“I always include an anticipated breakdown of cost,” she said. “I always attach the price list, and then I give them the price list when they’re here as well, because I want people to have a good understanding of what to expect.” Because people are in such a compromised position while planning with funeral homes, there are regulations in place to prevent families from being exploited.

Pie chart breakdown of the average burial and funeral fees.

“The Federal Trade Commission and the state of Missouri separately have really stringent, strict laws and penalties for not providing individuals information, 1) as soon as we speak, 2) to take home with them,” said MacDonald. The Federal Trade Commission Funeral Rule requires providers of funeral services to give clients “General Price Lists,” itemized lists of goods and services offered that include prices, descriptions and specific disclosures. These disclosures include important information for consumers, such as their right to select only the services they desire. The funeral industry is also regulated at the state level; Missouri statute 333 establishes licensing requirements and inspection procedures for funeral establishments.

Some individuals try to make it easier on their families after they pass away by choosing a pre-arranged funeral, paid either in full or in installments. There are many ways to plan a funeral in advance, including setting up a trust with a specific funeral home or buying funeral insurance.

Even though funeral homes such as Berger are transparent about cost, funerals in the United States are costly. According to a 2021 report by Self Financial, the average cost of funerals has risen 23% since 2006. Cremation costs have also risen 9% since 2014. On average, dying in the U.S. costs about $19,566, including end-of-life care, funerals and cremations.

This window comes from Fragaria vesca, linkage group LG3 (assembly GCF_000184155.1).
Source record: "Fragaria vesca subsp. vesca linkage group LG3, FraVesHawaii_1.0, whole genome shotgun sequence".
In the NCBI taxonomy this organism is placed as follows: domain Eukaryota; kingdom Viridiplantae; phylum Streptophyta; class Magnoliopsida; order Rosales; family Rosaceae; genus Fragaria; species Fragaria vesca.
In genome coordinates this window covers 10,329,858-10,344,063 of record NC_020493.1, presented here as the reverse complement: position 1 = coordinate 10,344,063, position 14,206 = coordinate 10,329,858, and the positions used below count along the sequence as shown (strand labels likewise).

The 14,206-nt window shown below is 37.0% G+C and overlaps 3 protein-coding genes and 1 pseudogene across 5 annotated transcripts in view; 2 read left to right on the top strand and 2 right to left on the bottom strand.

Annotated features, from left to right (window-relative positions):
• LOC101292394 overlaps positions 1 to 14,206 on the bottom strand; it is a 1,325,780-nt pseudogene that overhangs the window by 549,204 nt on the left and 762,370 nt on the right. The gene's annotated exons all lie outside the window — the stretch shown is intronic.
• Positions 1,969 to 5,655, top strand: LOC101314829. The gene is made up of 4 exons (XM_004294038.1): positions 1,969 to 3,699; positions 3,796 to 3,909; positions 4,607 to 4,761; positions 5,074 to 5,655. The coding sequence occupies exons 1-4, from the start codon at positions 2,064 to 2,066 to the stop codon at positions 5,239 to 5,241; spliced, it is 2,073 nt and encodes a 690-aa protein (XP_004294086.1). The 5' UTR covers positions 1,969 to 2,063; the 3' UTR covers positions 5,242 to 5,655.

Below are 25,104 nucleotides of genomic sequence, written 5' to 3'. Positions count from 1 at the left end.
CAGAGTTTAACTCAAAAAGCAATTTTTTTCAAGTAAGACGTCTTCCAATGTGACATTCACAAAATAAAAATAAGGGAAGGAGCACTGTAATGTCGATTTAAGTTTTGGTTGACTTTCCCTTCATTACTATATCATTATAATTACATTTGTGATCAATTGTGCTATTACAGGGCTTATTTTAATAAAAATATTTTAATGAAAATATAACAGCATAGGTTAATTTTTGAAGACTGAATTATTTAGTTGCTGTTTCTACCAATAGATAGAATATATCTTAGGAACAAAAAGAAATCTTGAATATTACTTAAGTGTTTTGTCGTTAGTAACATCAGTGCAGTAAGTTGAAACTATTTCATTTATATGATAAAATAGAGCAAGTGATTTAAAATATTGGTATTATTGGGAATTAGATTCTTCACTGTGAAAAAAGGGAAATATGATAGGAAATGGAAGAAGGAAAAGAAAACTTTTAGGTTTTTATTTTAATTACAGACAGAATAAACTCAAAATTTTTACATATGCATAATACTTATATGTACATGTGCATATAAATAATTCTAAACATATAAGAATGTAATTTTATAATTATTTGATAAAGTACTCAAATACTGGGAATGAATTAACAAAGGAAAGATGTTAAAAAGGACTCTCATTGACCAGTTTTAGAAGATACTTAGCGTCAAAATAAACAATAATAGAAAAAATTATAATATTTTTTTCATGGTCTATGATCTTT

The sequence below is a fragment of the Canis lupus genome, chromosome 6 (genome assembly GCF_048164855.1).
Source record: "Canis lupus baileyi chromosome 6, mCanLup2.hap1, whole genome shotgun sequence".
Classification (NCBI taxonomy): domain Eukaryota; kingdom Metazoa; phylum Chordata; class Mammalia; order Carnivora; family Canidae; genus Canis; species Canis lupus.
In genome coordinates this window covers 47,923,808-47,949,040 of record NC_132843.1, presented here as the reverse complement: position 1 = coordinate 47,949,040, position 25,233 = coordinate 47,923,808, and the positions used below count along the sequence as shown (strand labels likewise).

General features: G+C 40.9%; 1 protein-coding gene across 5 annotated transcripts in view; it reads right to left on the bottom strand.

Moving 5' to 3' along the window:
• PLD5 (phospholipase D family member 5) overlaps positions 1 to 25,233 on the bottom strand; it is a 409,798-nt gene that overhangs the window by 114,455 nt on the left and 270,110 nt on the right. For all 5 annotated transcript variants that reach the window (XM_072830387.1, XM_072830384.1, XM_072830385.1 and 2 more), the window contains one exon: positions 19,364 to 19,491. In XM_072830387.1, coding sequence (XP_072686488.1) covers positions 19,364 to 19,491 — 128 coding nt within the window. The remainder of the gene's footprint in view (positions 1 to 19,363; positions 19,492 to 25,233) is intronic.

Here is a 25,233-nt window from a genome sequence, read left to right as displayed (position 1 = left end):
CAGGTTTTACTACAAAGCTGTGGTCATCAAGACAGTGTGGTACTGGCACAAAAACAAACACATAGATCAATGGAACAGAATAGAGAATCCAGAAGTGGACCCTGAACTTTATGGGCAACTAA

They give you typically three days off after a loss, and then you’re supposed to come back and act like everything’s normal.”

— Taylor Sedano

“If you’re a working adult, they give you typically three days off after a loss, and then you’re supposed to come back and act like everything’s normal,” said Taylor Sedano, Bereavement Specialist for BJC Hospice. Under both Missouri and national law, employers are not required to provide bereavement leave (paid leave after the death of a loved one) or leave for an employee to attend a funeral. Though many employers provide three days of leave, workers in low-wage jobs are more likely to be denied any leave after a loss.

Death is not only costly to the individuals who experience loved ones’ deaths, but it also affects the economy as a whole. One study published in Proceedings of the National Academy of Sciences found that on average, every COVID-19 death will affect nine people. Across the country, there are minimum-wage employees who are forced to work while struggling with the mental and physical burden of grief. Dying is an industry, just like any other industry that provides goods or services. But unlike cars or hospitality, how it evolves over time will have profound effects on America’s cultural understanding of death and its significance.